Priscilla Ball: Prominent Sociologist, Aussie Bloke Chime in on the Origins of Cross-Dressing

With the Priscilla Ball just around the corner, many male students have been asking their amused female classmates about women’s clothes. For example, “What is the acceptable length of a short skirt?” And, “How does one match shoes with a dress?” But the far harder questions are: “Why does the Australian party involve cross-dressing?” And, “What is it with Australian men and cute frilly frocks?”

Not one to shy away from a challenge, this Harbus correspondent takes a hard look at Australian masculinity.

My first interviewee was Jayee (NJ), a sophisticated New Zealander who had strong opinions about her Aussie cousins. Jayee’s explanation surprised: “Mike, it’s quite simple, Australian men cross-dress because they are so hairy, smelly and disgusting that the closest they will ever get to a woman is to dress up as one and go to a party with their mates.”

Could it be that simple? Certainly, I hadn’t had a girlfriend since I was dumped by Katy in grade 4. Then again, there are some Australian guys at HBS who have had distinctly different luck; Oliver (OC) for example. Girls flock to him like moths to a flame. I was sure there was more to the cross-dressing fetish.

Perhaps history could tell me something. Australian census data indicates that in the early stages of Australian settlement, there were six men for every woman. This unnatural ratio arose because only a small portion of convicts were female, and sane free women weren’t inclined to live in a desolate colonial outpost.

Could cross-dressing have arisen in response to the lack of women in colonial Australia I wondered? Maybe cross-dressing is an Australian tradition? I decided to phone Granddad. After all, if cross-dressing is a tradition, he was sure to have been running around in a skirt when he was my age. There was a long pause at the end of the line.

“Michael” said Granddad, “I was worried when you decided to study in America. You are an impressionable young lad and there are no morals in America. Just look at all the pansies on American TV. It’s disgusting. Are you coming home for Christmas? I am going to give you a good boxing around the ears for asking questions like that”

Clearly, historical tradition was a dead-end.

It was time to call in the experts. I emailed a prominent sociologist at my alma mater in Australia. Surprisingly, I received a response. Her theory went something like this: “Women have increasingly appropriated traditionally male attributes as social norms have evolved. To recover their power, men must prove their masculinity through the erotic ritualized display of their bodies. Seen in this light, cross-dressing is actually a display of phallic heterosexual power, not of homoerotic pleasure. Men must go through with it to show their nerve.”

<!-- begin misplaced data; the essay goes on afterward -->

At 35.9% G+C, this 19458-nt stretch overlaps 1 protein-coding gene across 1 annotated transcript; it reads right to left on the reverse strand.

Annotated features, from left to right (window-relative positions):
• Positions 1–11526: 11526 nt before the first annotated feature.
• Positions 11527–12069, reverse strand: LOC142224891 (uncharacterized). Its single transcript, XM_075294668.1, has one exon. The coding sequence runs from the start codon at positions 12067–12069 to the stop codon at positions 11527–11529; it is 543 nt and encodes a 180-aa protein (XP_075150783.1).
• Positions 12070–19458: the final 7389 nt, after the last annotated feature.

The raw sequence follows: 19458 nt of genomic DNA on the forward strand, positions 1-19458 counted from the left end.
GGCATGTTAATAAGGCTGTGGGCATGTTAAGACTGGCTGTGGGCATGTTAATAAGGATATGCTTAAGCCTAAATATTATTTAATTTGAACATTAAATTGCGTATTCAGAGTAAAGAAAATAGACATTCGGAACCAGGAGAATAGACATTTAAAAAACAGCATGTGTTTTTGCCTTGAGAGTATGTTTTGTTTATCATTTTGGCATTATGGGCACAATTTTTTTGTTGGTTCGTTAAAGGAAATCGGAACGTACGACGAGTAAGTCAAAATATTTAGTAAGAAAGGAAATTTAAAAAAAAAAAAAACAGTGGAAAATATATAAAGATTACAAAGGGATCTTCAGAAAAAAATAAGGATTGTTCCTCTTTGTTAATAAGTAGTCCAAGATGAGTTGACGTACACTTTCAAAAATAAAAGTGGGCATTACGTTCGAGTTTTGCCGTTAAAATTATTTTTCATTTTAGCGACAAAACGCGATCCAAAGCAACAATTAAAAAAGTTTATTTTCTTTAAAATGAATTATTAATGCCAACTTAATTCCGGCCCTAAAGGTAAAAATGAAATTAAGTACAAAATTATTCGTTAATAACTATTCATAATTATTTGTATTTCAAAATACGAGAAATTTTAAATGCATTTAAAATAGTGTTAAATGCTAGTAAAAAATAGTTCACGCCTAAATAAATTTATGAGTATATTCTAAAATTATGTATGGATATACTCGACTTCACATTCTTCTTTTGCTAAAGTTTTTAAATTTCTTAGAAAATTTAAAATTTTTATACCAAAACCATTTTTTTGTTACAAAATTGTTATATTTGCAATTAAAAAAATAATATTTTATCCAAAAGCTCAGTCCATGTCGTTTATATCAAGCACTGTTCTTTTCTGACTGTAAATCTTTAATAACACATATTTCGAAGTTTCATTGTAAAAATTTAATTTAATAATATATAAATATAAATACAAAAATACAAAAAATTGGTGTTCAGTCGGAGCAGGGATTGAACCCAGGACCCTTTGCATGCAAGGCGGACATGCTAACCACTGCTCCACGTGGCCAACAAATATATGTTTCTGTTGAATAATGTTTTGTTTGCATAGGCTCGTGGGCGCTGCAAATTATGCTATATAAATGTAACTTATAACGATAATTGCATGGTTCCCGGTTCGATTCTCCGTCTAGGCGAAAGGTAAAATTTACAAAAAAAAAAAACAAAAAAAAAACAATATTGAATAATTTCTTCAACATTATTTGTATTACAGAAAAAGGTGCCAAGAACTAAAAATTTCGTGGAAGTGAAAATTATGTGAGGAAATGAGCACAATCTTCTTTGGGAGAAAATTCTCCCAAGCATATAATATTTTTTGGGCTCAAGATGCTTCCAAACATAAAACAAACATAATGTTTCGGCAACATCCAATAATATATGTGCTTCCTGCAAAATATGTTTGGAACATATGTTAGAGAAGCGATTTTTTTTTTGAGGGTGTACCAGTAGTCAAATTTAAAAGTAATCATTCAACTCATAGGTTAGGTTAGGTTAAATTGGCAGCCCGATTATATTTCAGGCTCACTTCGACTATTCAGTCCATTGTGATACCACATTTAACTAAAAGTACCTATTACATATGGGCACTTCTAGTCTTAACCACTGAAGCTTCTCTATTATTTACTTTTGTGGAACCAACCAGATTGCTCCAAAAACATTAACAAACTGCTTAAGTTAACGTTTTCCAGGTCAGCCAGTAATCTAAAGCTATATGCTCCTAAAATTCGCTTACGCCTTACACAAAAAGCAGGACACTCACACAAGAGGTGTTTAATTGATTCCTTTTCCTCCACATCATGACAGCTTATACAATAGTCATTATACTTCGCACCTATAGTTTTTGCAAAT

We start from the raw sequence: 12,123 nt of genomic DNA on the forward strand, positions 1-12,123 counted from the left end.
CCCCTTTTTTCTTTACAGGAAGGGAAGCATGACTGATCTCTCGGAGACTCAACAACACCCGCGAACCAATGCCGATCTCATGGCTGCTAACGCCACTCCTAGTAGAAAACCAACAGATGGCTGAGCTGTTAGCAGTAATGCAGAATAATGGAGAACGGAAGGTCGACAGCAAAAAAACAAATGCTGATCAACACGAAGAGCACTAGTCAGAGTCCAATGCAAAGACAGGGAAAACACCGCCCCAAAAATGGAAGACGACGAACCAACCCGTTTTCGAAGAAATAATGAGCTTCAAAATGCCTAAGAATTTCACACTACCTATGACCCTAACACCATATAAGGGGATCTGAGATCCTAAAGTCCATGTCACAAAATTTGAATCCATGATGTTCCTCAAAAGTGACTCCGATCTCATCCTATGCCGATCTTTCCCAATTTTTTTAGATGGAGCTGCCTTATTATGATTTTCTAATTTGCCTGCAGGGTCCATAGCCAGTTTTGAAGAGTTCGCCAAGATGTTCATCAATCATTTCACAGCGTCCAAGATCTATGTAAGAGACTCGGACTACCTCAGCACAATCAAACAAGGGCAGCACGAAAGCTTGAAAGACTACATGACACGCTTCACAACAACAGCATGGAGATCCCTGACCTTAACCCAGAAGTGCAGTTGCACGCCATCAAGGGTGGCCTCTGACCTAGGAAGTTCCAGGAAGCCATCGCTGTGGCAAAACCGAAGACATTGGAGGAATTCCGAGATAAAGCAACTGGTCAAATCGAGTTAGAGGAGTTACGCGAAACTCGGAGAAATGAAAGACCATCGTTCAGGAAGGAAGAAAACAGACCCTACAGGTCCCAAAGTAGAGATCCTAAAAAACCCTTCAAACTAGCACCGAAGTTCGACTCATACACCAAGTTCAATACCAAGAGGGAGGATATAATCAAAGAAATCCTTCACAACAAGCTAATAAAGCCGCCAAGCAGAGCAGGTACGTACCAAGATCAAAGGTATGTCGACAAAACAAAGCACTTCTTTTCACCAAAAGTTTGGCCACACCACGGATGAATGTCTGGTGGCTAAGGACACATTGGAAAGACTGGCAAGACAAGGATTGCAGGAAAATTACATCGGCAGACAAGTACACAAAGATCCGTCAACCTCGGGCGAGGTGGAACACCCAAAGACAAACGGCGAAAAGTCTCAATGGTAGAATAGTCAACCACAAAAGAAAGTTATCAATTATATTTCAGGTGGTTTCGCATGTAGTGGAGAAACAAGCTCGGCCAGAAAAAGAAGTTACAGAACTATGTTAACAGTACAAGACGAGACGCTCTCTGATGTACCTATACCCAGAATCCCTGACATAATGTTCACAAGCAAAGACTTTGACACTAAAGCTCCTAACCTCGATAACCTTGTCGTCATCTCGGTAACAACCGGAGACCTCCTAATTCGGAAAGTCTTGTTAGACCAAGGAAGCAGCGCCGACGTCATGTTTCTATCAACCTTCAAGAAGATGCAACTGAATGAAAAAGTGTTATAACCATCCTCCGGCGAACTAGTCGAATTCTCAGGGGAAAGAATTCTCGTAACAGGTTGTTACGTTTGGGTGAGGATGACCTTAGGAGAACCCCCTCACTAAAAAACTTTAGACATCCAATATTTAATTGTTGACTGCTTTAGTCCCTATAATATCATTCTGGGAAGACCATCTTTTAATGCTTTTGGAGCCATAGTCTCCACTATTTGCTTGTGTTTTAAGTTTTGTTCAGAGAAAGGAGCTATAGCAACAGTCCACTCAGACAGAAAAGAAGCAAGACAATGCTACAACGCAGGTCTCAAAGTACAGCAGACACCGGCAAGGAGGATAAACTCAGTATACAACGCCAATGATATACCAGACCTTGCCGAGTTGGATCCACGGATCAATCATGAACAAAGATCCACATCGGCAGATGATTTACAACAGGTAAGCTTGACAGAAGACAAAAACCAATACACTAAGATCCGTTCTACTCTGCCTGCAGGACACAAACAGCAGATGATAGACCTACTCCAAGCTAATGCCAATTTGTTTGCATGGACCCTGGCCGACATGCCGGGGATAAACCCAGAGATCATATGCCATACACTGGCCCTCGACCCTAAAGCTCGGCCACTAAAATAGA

Wow. Who would have thought that cross-dressing is the result of a crisis in masculinity and represents the reclamation of patriarchal power?

Although intrigued by this off-beat analysis, I think that most of what comes out of university arts departments is garbage. This appeared to be a case in point. I was starting to get disheartened. But there was still one person I hadn’t talked too: the Aussie bloke.

The Aussie bloke has a beer gut, is always sunburned and seems to come down with a cold whenever Australia is playing England in the cricket. He often does dumb stuff, usually when drunk and usually resulting in a trip to the hospital. Australian blokes are a rare commodity at HBS. Luckily, I found Dave (NI).

“Maaaaate. Dressing up in a frock is tops. It’s always gets a laugh and the shielas love it; whenever I head down to the pub in a frilly little number I always seem to pick up.”

I couldn’t argue with him, mention Priscilla outfits and people start laughing, even if the laughs are nervous giggles. And the girls do love it; they seem to get as excited about dressing guys up and helping with make-up as they do about the release of a new single by Justin Timberlake.

Dave’s explanation is the only one that stands up, so I’ll go with it.